NASA parody Twitter account SarcasticRover celebrates 3 years of nuisance

The parody Twitter account was created by a Calgary screenwriter who doesn't think it would be so awesome to be on an indefinite mission to the Red Planet.

Calgary writer behind comedic tweets has over 137,000 followers

At NASA's Jet Propulsion Laboratory in Pasadena, Calif., Jason Filiatrault poses in the "Mars yard" where all rovers are tested before being deployed into deep space. (Jason Filiatrault)

In the days leading up to Curiosity Rover's touchdown on Mars, like any good science nerd, Jason Filiatrault's eyes were glued to social media.

It was August 2012 and NASA was sending real-time updates via MarsCuriosity — a Twitter account that gave a fictional voice to the lady robot embarking on an indefinite mission to the Red Planet.

"Their rover was very chipper and very happy and very glad to be there and I just didn't buy that," said Filiatrault.

And so, SarcasticRover was born.

The parody Twitter account, which has over 137,000 followers, provides a narrative of what it would be like to be alone in deep space, collecting rocks and stuff.

"I would definitely be sad," said the Calgary screenwriter.

But three years after landing on Mars and she's more "bitterly resigned" than depressed, says Filiatrault. These days, he likes to keep his rover enthusiastic about science, "but pretty cranky about everything else."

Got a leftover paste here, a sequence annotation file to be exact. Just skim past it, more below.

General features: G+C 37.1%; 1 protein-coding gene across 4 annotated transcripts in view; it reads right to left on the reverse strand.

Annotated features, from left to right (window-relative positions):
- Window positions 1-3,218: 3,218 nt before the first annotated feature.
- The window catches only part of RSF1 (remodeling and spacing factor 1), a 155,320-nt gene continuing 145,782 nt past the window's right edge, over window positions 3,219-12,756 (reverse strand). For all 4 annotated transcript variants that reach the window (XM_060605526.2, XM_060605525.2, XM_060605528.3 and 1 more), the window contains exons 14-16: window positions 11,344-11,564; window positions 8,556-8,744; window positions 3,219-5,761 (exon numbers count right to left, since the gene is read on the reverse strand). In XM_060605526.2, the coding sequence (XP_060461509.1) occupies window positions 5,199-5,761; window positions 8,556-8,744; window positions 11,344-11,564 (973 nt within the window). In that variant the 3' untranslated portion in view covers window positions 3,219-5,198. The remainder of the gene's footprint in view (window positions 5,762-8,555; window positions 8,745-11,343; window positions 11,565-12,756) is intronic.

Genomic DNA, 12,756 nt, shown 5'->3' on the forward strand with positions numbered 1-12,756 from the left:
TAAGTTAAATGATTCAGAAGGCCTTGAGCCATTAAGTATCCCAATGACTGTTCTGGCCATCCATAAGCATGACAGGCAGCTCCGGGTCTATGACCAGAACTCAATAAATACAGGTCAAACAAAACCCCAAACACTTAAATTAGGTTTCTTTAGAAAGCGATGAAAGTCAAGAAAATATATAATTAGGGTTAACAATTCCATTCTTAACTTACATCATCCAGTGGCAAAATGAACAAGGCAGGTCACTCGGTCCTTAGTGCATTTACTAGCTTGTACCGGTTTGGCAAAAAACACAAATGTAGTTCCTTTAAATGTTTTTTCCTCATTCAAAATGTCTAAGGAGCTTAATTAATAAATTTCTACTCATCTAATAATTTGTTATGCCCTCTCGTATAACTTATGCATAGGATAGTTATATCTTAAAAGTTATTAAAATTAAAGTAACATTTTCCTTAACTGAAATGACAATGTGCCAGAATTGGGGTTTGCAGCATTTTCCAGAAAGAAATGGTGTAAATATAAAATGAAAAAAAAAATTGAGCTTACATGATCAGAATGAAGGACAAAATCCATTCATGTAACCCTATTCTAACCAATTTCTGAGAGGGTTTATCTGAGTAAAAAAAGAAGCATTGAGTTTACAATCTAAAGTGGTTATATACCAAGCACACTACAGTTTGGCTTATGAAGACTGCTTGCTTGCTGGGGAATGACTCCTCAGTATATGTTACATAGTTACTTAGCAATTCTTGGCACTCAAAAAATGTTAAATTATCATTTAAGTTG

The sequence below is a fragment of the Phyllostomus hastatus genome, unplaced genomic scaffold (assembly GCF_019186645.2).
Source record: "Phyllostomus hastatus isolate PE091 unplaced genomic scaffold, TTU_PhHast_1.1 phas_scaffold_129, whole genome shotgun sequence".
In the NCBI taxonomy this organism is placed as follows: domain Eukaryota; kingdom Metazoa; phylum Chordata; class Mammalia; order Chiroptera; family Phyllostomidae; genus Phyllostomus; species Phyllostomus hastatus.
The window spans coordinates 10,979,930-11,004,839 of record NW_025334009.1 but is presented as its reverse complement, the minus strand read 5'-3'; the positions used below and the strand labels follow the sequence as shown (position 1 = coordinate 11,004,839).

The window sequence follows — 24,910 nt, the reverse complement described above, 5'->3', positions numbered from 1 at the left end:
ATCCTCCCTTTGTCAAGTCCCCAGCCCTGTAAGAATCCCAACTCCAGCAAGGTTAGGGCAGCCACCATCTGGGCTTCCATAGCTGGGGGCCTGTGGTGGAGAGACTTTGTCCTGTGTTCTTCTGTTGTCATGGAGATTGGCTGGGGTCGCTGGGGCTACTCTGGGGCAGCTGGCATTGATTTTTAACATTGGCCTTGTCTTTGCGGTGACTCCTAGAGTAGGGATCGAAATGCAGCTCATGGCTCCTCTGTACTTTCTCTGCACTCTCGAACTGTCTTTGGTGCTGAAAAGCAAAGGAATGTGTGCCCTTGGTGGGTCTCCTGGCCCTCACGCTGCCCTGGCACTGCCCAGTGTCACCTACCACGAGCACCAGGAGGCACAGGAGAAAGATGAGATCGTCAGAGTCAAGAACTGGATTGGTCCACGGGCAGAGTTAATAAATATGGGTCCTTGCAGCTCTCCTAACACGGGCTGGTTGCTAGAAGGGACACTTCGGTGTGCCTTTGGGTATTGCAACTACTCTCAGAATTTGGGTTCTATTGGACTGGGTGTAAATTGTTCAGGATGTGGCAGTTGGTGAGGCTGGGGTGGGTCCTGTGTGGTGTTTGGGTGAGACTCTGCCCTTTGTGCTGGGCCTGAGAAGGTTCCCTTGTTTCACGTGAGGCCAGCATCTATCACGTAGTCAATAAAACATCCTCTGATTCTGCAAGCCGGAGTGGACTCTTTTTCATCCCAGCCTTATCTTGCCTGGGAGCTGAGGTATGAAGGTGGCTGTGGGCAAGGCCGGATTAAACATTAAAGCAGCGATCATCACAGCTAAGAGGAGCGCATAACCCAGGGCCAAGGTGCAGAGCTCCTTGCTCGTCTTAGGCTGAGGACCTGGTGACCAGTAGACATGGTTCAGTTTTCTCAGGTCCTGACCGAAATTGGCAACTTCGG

Filiatrault says the staff who operate the real Curiosity Rover at NASA have been "pretty cool" about SarcasticRover. "They all sort of started following the account," he said. Then they invited him to come visit them at NASA's Jet Propulsion Laboratory in Pasadena, Calif.

"And I was really surprised because, you know, they could have been upset about me kind of being a jerk about things but I'm glad they took it in the spirit that I intended it, which was fun and really embracing science and celebrating what they do."

Filiatrault has always made it clear on his Twitter account page that he's not associated with the space program.

"Heaven forbid anyone think that I'm actually representing NASA. By no means am I doing that."

He's currently developing an animated series based off the SarcasticRover and is exploring ways to turn the adventures of the lonely robot into a book or TV show.


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